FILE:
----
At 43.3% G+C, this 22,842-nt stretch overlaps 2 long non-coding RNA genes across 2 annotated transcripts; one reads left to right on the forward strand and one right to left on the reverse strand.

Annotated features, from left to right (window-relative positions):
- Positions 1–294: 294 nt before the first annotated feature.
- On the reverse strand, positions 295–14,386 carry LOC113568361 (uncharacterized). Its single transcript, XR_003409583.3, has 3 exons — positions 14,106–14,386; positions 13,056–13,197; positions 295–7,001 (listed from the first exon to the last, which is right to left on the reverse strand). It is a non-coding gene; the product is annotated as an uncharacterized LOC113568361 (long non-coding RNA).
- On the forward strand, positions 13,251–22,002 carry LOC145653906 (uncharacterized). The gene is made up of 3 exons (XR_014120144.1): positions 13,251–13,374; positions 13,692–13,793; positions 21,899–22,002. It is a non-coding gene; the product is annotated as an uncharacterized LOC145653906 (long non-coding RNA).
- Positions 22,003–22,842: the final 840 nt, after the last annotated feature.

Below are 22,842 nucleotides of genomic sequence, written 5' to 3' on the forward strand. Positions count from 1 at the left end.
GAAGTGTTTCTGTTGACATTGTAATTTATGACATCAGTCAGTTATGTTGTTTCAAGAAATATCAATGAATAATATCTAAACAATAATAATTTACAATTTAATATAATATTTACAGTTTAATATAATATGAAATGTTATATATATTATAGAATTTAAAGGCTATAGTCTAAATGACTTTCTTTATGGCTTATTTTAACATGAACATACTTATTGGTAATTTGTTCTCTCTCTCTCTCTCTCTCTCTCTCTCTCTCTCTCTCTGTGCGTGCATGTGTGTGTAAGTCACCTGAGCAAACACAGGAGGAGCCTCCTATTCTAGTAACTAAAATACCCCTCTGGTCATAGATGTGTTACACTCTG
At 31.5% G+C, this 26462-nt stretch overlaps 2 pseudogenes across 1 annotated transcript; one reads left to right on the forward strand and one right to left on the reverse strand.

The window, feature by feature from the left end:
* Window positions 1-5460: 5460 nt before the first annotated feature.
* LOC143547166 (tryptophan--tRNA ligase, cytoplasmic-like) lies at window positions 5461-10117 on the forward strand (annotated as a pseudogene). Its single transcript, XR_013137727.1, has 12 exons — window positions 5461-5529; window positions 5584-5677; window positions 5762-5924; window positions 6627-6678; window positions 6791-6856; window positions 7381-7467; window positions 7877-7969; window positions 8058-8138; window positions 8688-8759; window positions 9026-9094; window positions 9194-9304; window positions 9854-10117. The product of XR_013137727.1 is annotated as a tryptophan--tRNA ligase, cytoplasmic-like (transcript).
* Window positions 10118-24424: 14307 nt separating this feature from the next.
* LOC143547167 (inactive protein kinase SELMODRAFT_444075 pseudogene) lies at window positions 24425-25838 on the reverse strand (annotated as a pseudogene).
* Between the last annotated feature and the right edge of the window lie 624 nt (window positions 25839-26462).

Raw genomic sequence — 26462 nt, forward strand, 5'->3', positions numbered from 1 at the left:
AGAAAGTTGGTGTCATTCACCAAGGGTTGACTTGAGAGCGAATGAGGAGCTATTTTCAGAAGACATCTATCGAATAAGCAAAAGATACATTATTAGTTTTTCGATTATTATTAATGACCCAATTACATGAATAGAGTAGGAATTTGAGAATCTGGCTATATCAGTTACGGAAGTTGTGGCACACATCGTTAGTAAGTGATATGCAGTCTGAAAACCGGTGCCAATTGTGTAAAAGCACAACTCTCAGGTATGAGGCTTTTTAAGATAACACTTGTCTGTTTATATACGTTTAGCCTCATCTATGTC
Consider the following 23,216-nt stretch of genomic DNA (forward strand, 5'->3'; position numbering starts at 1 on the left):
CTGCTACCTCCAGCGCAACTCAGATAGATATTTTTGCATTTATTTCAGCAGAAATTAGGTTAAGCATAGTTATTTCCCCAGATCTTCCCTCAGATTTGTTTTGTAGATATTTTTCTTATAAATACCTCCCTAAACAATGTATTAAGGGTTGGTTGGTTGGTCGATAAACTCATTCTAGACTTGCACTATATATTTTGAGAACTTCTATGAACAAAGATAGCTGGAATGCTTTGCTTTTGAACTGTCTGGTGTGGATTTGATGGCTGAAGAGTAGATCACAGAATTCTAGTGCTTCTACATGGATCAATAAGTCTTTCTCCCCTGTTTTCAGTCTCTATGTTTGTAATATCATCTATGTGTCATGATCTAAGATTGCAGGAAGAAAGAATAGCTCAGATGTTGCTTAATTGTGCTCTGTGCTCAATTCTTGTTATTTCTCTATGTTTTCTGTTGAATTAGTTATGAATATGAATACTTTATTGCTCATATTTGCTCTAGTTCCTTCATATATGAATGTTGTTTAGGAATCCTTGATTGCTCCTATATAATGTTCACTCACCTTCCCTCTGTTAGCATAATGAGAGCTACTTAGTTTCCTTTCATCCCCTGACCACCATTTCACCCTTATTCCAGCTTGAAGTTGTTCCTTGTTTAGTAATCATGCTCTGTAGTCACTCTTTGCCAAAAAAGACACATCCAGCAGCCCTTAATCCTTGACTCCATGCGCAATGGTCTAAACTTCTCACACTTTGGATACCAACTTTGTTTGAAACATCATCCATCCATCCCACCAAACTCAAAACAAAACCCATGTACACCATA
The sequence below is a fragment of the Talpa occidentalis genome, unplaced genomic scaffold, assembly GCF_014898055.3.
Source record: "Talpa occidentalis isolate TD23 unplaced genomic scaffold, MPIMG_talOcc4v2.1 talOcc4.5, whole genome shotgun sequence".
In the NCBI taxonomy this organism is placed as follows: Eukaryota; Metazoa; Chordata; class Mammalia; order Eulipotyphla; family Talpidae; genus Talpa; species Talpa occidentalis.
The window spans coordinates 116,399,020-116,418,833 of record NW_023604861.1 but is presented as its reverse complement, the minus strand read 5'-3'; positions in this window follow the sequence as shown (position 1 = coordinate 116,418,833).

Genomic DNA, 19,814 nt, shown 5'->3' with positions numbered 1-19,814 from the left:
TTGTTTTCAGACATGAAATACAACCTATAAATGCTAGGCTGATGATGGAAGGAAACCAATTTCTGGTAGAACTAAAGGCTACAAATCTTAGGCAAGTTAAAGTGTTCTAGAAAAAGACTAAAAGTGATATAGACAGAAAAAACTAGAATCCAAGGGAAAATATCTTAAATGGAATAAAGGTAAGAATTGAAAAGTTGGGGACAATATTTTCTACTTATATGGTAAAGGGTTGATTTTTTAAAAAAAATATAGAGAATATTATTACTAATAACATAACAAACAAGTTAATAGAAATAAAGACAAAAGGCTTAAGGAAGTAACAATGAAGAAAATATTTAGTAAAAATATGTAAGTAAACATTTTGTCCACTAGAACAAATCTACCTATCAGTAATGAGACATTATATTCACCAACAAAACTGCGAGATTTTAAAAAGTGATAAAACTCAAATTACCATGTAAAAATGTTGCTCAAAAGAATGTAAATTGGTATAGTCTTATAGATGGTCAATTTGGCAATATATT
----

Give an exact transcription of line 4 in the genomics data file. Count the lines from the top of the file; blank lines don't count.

- On the reverse strand, positions 295–14,386 carry LOC113568361 (uncharacterized). Its single transcript, XR_003409583.3, has 3 exons — positions 14,106–14,386; positions 13,056–13,197; positions 295–7,001 (listed from the first exon to the last, which is right to left on the reverse strand). It is a non-coding gene; the product is annotated as an uncharacterized LOC113568361 (long non-coding RNA).